L’Ecrit du Cri = Renaissance and 19th to 21st Century Songs – Ensemble Clement Janequin/ Dominique Visse, director & counter-tenor – Harmonia mundi 902028, 73:50 **1/2:
Let me say from the outset that Harmonia mundi’s failure to include translations of these French texts greatly inhibit me (or any reviewer, aside from French speakers, for that matter) from fully appreciating the whole raison d’etre of this release. What we have here is an album by Renaissance up to contemporary composers dedicated to the lost art, or specialty, or even form of the town crier who was hawking his wares. These people were usually strictly regulated as to wages, where they could do this, and when. They were required to dress in certain ways and were restricted in what musical or percussive instruments they could use.
According to the notes, there was a long tradition that formulated the very existence of these sellers, and many of the melodies they used were also based on sometimes very old traditions. The composers on this album have taken this tradition into consideration in these quite different pieces and used many different approaches to the equally diverse texts and subject matter that they deal with. I found all of this, an obviously neglected area of recording of a valid part of musical and cultural history, quite fascinating.
However, the one question that kept lurking in my mind the entire times I was playing this CD was this: is this enjoyable or pleasant listening? The answer, I am afraid, is not really. Despite some of the interesting and even entrancing musical moments, overall the pieces are not that appealing musically, though I suppose that if one is able to keep the historical context in the very front of one’s mind the pleasure factor may increase. But the use of a counter-tenor, as artificial a musical construct as one can find, in this “music” (were any of the criers counter-tenors or even castratos?) belching out Sprechstimme-like sounds at the top of their lungs doesn’t do it for me, though it may for you. One comes away after hearing the more modern pieces wondering whether to take them seriously as compositions or demonstrations. I suppose as a documentary of this “art” this release could prove valuable, but for repeated listening I cannot imagine myself ever reaching for this again, especially as I have no idea as to what the “crier” is crying about to begin with—surely a detriment to selling one’s product or getting one’s point across. Sound however, is as good as HM usually provides, and the performances are probably excellent as well, though there is really nothing to compare them with.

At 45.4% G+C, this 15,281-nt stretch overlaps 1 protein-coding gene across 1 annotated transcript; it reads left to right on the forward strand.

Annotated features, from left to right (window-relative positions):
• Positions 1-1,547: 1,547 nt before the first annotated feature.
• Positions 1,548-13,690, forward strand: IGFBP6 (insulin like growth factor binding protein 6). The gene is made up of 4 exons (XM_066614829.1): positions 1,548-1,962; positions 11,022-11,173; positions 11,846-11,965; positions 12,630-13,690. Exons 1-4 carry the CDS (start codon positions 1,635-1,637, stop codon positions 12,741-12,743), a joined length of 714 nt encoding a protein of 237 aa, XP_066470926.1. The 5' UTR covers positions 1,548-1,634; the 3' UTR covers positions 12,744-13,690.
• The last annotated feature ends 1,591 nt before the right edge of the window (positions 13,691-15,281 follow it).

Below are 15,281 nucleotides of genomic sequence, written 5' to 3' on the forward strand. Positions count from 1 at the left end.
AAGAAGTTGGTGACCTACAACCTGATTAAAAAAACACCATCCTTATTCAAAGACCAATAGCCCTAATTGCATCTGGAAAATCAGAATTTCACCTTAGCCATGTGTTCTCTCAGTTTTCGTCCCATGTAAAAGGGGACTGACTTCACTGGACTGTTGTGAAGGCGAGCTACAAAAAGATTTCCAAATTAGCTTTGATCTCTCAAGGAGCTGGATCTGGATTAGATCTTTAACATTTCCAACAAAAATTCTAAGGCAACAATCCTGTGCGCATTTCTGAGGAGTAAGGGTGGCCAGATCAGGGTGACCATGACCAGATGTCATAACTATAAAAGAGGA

ANONYMOUS: Chanson nouvelle de tous les cris de Paris
REGIS CAMPO: Les Cris de Marseille
EDOUARD DERANSART: Les Cris de la rue
CLEMENT JANEQUIN: Le Cris de Paris
VINCENT BOUCHOT: Les Cris de Paris
ALFRED LEBEAU: Lee Cloches du monastere
JEAN GEORGES KASTNER: Les Cris de Paris
JEAN SERVIN: La Fricassee des cris de Paris
CLAUDE LEDOUX: Cri de blog
ALFRED ROLAND: Le Cri du Bagnerais
BRUNO DUCOL: Le Cri
VINCENT SCOTTO: Le Cri du poilu
— Steven Ritter